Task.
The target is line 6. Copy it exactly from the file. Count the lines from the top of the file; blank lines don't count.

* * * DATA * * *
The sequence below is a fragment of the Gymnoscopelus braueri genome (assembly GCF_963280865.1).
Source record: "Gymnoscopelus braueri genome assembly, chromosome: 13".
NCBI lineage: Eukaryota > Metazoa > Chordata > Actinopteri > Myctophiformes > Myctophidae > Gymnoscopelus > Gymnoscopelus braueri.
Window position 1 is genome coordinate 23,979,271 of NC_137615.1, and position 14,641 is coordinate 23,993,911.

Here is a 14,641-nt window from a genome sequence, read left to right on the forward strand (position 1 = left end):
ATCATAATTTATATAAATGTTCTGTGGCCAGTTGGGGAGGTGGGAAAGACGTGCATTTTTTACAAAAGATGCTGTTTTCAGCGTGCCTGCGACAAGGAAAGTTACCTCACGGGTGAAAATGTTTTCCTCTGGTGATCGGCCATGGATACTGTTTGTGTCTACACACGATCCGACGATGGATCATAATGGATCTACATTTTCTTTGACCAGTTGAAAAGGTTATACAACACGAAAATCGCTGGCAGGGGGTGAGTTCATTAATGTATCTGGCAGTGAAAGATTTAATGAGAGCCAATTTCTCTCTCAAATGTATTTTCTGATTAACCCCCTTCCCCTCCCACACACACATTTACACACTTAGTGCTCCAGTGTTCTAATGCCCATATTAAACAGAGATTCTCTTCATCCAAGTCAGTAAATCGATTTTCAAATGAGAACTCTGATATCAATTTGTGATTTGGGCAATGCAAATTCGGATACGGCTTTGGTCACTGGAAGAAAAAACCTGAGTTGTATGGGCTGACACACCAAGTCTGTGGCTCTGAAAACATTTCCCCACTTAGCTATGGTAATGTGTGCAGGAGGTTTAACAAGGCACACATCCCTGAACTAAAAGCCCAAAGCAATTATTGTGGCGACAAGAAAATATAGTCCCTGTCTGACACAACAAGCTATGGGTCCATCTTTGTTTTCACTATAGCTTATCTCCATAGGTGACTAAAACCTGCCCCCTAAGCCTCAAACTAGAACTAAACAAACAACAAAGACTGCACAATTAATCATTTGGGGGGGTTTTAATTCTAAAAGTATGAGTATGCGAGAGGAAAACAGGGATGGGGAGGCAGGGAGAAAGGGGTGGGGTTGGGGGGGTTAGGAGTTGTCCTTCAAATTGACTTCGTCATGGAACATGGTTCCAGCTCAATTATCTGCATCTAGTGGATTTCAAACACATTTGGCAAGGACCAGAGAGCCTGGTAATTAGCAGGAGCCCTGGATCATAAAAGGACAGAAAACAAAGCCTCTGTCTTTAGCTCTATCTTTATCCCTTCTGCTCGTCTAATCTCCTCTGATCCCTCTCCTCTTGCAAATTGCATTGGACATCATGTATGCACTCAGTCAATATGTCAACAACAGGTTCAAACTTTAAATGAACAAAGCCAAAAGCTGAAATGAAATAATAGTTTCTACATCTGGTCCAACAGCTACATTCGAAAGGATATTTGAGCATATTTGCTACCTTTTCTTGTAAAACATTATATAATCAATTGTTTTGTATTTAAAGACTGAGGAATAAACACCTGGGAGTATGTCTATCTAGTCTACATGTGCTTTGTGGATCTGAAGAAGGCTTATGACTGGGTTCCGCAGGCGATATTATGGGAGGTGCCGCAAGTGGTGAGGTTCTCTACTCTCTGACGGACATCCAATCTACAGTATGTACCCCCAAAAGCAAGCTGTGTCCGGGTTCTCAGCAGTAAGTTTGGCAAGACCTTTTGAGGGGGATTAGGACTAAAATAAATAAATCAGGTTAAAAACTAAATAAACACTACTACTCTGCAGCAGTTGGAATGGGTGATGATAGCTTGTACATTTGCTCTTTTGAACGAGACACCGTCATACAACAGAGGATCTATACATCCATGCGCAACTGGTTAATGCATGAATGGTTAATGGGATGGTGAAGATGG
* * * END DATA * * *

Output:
ATCATAATTTATATAAATGTTCTGTGGCCAGTTGGGGAGGTGGGAAAGACGTGCATTTTTTACAAAAGATGCTGTTTTCAGCGTGCCTGCGACAAGGAAAGTTACCTCACGGGTGAAAATGTTTTCCTCTGGTGATCGGCCATGGATACTGTTTGTGTCTACACACGATCCGACGATGGATCATAATGGATCTACATTTTCTTTGACCAGTTGAAAAGGTTATACAACACGAAAATCGCTGGCAGGGGGTGAGTTCATTAATGTATCTGGCAGTGAAAGATTTAATGAGAGCCAATTTCTCTCTCAAATGTATTTTCTGATTAACCCCCTTCCCCTCCCACACACACATTTACACACTTAGTGCTCCAGTGTTCTAATGCCCATATTAAACAGAGATTCTCTTCATCCAAGTCAGTAAATCGATTTTCAAATGAGAACTCTGATATCAATTTGTGATTTGGGCAATGCAAATTCGGATACGGCTTTGGTCACTGGAAGAAAAAACCTGAGTTGTATGGGCTGACACACCAAGTCTGTGGCTCTGAAAACATTTCCCCACTTAGCTATGGTAATGTGTGCAGGAGGTTTAACAAGGCACACATCCCTGAACTAAAAGCCCAAAGCAATTATTGTGGCGACAAGAAAATATAGTCCCTGTCTGACACAACAAGCTATGGGTCCATCTTTGTTTTCACTATAGCTTATCTCCATAGGTGACTAAAACCTGCCCCCTAAGCCTCAAACTAGAACTAAACAAACAACAAAGACTGCACAATTAATCATTTGGGGGGGTTTTAATTCTAAAAGTATGAGTATGCGAGAGGAAAACAGGGATGGGGAGGCAGGGAGAAAGGGGTGGGGTTGGGGGGGTTAGGAGTTGTCCTTCAAATTGACTTCGTCATGGAACATGGTTCCAGCTCAATTATCTGCATCTAGTGGATTTCAAACACATTTGGCAAGGACCAGAGAGCCTGGTAATTAGCAGGAGCCCTGGATCATAAAAGGACAGAAAACAAAGCCTCTGTCTTTAGCTCTATCTTTATCCCTTCTGCTCGTCTAATCTCCTCTGATCCCTCTCCTCTTGCAAATTGCATTGGACATCATGTATGCACTCAGTCAATATGTCAACAACAGGTTCAAACTTTAAATGAACAAAGCCAAAAGCTGAAATGAAATAATAGTTTCTACATCTGGTCCAACAGCTACATTCGAAAGGATATTTGAGCATATTTGCTACCTTTTCTTGTAAAACATTATATAATCAATTGTTTTGTATTTAAAGACTGAGGAATAAACACCTGGGAGTATGTCTATCTAGTCTACATGTGCTTTGTGGATCTGAAGAAGGCTTATGACTGGGTTCCGCAGGCGATATTATGGGAGGTGCCGCAAGTGGTGAGGTTCTCTACTCTCTGACGGACATCCAATCTACAGTATGTACCCCCAAAAGCAAGCTGTGTCCGGGTTCTCAGCAGTAAGTTTGGCAAGACCTTTTGAGGGGGATTAGGACTAAAATAAATAAATCAGGTTAAAAACTAAATAAACACTACTACTCTGCAGCAGTTGGAATGGGTGATGATAGCTTGTACATTTGCTCTTTTGAACGAGACACCGTCATACAACAGAGGATCTATACATCCATGCGCAACTGGTTAATGCATGAATGGTTAATGGGATGGTGAAGATGG